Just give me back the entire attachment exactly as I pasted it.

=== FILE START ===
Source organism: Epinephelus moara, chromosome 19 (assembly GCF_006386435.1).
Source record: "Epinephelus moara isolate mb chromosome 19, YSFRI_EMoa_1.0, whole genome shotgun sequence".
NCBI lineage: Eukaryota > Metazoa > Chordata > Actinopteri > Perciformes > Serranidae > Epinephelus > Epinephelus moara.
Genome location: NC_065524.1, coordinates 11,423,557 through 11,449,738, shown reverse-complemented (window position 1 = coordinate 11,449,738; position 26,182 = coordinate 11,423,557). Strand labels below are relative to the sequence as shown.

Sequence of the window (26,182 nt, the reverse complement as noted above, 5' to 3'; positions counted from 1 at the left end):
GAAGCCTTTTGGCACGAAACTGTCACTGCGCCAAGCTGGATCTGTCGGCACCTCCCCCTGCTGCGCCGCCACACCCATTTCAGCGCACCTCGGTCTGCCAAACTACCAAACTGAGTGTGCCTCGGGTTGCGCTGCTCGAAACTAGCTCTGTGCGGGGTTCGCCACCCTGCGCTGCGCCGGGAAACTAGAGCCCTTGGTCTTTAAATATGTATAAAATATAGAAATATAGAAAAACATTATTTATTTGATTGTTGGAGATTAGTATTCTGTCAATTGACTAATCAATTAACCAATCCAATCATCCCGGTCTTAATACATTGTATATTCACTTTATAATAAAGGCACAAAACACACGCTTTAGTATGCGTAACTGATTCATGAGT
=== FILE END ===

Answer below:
Source organism: Epinephelus moara, chromosome 19 (assembly GCF_006386435.1).
Source record: "Epinephelus moara isolate mb chromosome 19, YSFRI_EMoa_1.0, whole genome shotgun sequence".
NCBI lineage: Eukaryota > Metazoa > Chordata > Actinopteri > Perciformes > Serranidae > Epinephelus > Epinephelus moara.
Genome location: NC_065524.1, coordinates 11,423,557 through 11,449,738, shown reverse-complemented (window position 1 = coordinate 11,449,738; position 26,182 = coordinate 11,423,557). Strand labels below are relative to the sequence as shown.

Sequence of the window (26,182 nt, the reverse complement as noted above, 5' to 3'; positions counted from 1 at the left end):
GAAGCCTTTTGGCACGAAACTGTCACTGCGCCAAGCTGGATCTGTCGGCACCTCCCCCTGCTGCGCCGCCACACCCATTTCAGCGCACCTCGGTCTGCCAAACTACCAAACTGAGTGTGCCTCGGGTTGCGCTGCTCGAAACTAGCTCTGTGCGGGGTTCGCCACCCTGCGCTGCGCCGGGAAACTAGAGCCCTTGGTCTTTAAATATGTATAAAATATAGAAATATAGAAAAACATTATTTATTTGATTGTTGGAGATTAGTATTCTGTCAATTGACTAATCAATTAACCAATCCAATCATCCCGGTCTTAATACATTGTATATTCACTTTATAATAAAGGCACAAAACACACGCTTTAGTATGCGTAACTGATTCATGAGT